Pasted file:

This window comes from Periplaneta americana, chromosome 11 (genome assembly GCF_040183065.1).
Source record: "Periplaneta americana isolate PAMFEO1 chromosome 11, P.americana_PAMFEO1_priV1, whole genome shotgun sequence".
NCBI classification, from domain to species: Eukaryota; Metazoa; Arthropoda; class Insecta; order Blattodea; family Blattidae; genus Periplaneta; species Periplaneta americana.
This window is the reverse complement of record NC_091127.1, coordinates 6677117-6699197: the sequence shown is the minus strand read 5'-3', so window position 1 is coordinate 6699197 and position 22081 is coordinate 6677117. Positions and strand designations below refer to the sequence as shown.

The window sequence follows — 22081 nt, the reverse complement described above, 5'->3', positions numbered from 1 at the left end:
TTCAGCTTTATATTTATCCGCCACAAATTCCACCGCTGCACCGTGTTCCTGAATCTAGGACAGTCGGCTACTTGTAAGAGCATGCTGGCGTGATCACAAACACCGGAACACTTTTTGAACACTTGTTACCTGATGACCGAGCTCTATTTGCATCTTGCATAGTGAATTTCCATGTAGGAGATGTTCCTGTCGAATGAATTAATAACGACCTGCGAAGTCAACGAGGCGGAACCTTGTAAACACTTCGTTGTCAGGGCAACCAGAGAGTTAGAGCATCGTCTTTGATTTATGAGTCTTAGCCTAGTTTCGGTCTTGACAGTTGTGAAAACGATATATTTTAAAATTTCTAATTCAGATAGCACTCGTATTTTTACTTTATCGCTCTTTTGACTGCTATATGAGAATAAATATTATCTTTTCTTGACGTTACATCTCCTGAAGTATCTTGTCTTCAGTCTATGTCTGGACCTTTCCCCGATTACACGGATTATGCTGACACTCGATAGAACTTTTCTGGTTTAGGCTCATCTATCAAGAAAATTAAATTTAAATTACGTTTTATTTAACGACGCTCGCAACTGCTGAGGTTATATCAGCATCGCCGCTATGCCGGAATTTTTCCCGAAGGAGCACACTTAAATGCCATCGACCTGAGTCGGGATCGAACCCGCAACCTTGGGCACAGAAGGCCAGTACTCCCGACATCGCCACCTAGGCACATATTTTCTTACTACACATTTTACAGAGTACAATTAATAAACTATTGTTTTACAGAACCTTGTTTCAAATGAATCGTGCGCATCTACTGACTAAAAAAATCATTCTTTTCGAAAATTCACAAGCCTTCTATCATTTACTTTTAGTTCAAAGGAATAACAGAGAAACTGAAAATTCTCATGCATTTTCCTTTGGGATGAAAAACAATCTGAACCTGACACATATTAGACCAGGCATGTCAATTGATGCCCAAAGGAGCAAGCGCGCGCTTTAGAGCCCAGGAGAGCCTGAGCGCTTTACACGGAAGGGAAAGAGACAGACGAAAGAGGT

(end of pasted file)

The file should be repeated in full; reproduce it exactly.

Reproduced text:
This window comes from Periplaneta americana, chromosome 11 (genome assembly GCF_040183065.1).
Source record: "Periplaneta americana isolate PAMFEO1 chromosome 11, P.americana_PAMFEO1_priV1, whole genome shotgun sequence".
NCBI classification, from domain to species: Eukaryota; Metazoa; Arthropoda; class Insecta; order Blattodea; family Blattidae; genus Periplaneta; species Periplaneta americana.
This window is the reverse complement of record NC_091127.1, coordinates 6677117-6699197: the sequence shown is the minus strand read 5'-3', so window position 1 is coordinate 6699197 and position 22081 is coordinate 6677117. Positions and strand designations below refer to the sequence as shown.

The window sequence follows — 22081 nt, the reverse complement described above, 5'->3', positions numbered from 1 at the left end:
TTCAGCTTTATATTTATCCGCCACAAATTCCACCGCTGCACCGTGTTCCTGAATCTAGGACAGTCGGCTACTTGTAAGAGCATGCTGGCGTGATCACAAACACCGGAACACTTTTTGAACACTTGTTACCTGATGACCGAGCTCTATTTGCATCTTGCATAGTGAATTTCCATGTAGGAGATGTTCCTGTCGAATGAATTAATAACGACCTGCGAAGTCAACGAGGCGGAACCTTGTAAACACTTCGTTGTCAGGGCAACCAGAGAGTTAGAGCATCGTCTTTGATTTATGAGTCTTAGCCTAGTTTCGGTCTTGACAGTTGTGAAAACGATATATTTTAAAATTTCTAATTCAGATAGCACTCGTATTTTTACTTTATCGCTCTTTTGACTGCTATATGAGAATAAATATTATCTTTTCTTGACGTTACATCTCCTGAAGTATCTTGTCTTCAGTCTATGTCTGGACCTTTCCCCGATTACACGGATTATGCTGACACTCGATAGAACTTTTCTGGTTTAGGCTCATCTATCAAGAAAATTAAATTTAAATTACGTTTTATTTAACGACGCTCGCAACTGCTGAGGTTATATCAGCATCGCCGCTATGCCGGAATTTTTCCCGAAGGAGCACACTTAAATGCCATCGACCTGAGTCGGGATCGAACCCGCAACCTTGGGCACAGAAGGCCAGTACTCCCGACATCGCCACCTAGGCACATATTTTCTTACTACACATTTTACAGAGTACAATTAATAAACTATTGTTTTACAGAACCTTGTTTCAAATGAATCGTGCGCATCTACTGACTAAAAAAATCATTCTTTTCGAAAATTCACAAGCCTTCTATCATTTACTTTTAGTTCAAAGGAATAACAGAGAAACTGAAAATTCTCATGCATTTTCCTTTGGGATGAAAAACAATCTGAACCTGACACATATTAGACCAGGCATGTCAATTGATGCCCAAAGGAGCAAGCGCGCGCTTTAGAGCCCAGGAGAGCCTGAGCGCTTTACACGGAAGGGAAAGAGACAGACGAAAGAGGT